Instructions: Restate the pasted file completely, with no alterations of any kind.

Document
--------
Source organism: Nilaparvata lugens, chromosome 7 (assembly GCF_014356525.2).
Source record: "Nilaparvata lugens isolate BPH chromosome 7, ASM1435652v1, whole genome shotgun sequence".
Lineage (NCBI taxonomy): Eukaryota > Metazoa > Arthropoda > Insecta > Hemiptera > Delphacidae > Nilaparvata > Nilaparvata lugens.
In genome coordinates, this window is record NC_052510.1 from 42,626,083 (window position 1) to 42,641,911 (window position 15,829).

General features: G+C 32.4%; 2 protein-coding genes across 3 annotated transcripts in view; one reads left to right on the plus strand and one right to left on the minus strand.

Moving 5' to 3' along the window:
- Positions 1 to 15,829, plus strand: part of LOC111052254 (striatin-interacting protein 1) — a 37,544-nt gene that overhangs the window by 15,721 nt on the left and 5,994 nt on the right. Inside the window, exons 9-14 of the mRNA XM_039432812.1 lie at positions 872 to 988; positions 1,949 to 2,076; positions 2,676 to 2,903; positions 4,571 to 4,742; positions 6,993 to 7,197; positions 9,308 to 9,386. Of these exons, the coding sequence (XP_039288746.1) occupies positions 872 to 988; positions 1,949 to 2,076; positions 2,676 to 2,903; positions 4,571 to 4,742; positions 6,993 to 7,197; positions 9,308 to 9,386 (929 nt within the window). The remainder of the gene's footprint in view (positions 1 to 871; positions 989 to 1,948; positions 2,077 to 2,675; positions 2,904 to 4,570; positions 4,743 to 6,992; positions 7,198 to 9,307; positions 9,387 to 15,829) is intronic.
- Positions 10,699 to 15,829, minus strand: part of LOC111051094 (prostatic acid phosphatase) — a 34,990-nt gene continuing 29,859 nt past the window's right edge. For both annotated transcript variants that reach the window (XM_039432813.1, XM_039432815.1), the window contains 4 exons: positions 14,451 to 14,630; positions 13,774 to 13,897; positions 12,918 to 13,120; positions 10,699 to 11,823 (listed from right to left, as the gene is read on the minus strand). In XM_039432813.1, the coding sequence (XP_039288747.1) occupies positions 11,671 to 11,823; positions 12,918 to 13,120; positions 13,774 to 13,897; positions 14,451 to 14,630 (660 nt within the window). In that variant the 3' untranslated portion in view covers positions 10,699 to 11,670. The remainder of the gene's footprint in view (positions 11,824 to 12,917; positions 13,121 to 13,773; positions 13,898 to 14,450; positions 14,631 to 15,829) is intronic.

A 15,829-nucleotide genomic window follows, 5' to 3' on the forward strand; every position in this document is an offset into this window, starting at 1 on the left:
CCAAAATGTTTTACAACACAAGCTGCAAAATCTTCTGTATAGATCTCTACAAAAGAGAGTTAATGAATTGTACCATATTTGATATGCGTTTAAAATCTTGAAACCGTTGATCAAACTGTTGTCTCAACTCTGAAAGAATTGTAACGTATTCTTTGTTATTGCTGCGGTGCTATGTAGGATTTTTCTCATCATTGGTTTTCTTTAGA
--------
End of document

Source organism: Nilaparvata lugens, chromosome 7 (assembly GCF_014356525.2).
Source record: "Nilaparvata lugens isolate BPH chromosome 7, ASM1435652v1, whole genome shotgun sequence".
Lineage (NCBI taxonomy): Eukaryota > Metazoa > Arthropoda > Insecta > Hemiptera > Delphacidae > Nilaparvata > Nilaparvata lugens.
In genome coordinates, this window is record NC_052510.1 from 42,626,083 (window position 1) to 42,641,911 (window position 15,829).

General features: G+C 32.4%; 2 protein-coding genes across 3 annotated transcripts in view; one reads left to right on the plus strand and one right to left on the minus strand.

Moving 5' to 3' along the window:
- Positions 1 to 15,829, plus strand: part of LOC111052254 (striatin-interacting protein 1) — a 37,544-nt gene that overhangs the window by 15,721 nt on the left and 5,994 nt on the right. Inside the window, exons 9-14 of the mRNA XM_039432812.1 lie at positions 872 to 988; positions 1,949 to 2,076; positions 2,676 to 2,903; positions 4,571 to 4,742; positions 6,993 to 7,197; positions 9,308 to 9,386. Of these exons, the coding sequence (XP_039288746.1) occupies positions 872 to 988; positions 1,949 to 2,076; positions 2,676 to 2,903; positions 4,571 to 4,742; positions 6,993 to 7,197; positions 9,308 to 9,386 (929 nt within the window). The remainder of the gene's footprint in view (positions 1 to 871; positions 989 to 1,948; positions 2,077 to 2,675; positions 2,904 to 4,570; positions 4,743 to 6,992; positions 7,198 to 9,307; positions 9,387 to 15,829) is intronic.
- Positions 10,699 to 15,829, minus strand: part of LOC111051094 (prostatic acid phosphatase) — a 34,990-nt gene continuing 29,859 nt past the window's right edge. For both annotated transcript variants that reach the window (XM_039432813.1, XM_039432815.1), the window contains 4 exons: positions 14,451 to 14,630; positions 13,774 to 13,897; positions 12,918 to 13,120; positions 10,699 to 11,823 (listed from right to left, as the gene is read on the minus strand). In XM_039432813.1, the coding sequence (XP_039288747.1) occupies positions 11,671 to 11,823; positions 12,918 to 13,120; positions 13,774 to 13,897; positions 14,451 to 14,630 (660 nt within the window). In that variant the 3' untranslated portion in view covers positions 10,699 to 11,670. The remainder of the gene's footprint in view (positions 11,824 to 12,917; positions 13,121 to 13,773; positions 13,898 to 14,450; positions 14,631 to 15,829) is intronic.

A 15,829-nucleotide genomic window follows, 5' to 3' on the forward strand; every position in this document is an offset into this window, starting at 1 on the left:
CCAAAATGTTTTACAACACAAGCTGCAAAATCTTCTGTATAGATCTCTACAAAAGAGAGTTAATGAATTGTACCATATTTGATATGCGTTTAAAATCTTGAAACCGTTGATCAAACTGTTGTCTCAACTCTGAAAGAATTGTAACGTATTCTTTGTTATTGCTGCGGTGCTATGTAGGATTTTTCTCATCATTGGTTTTCTTTAGA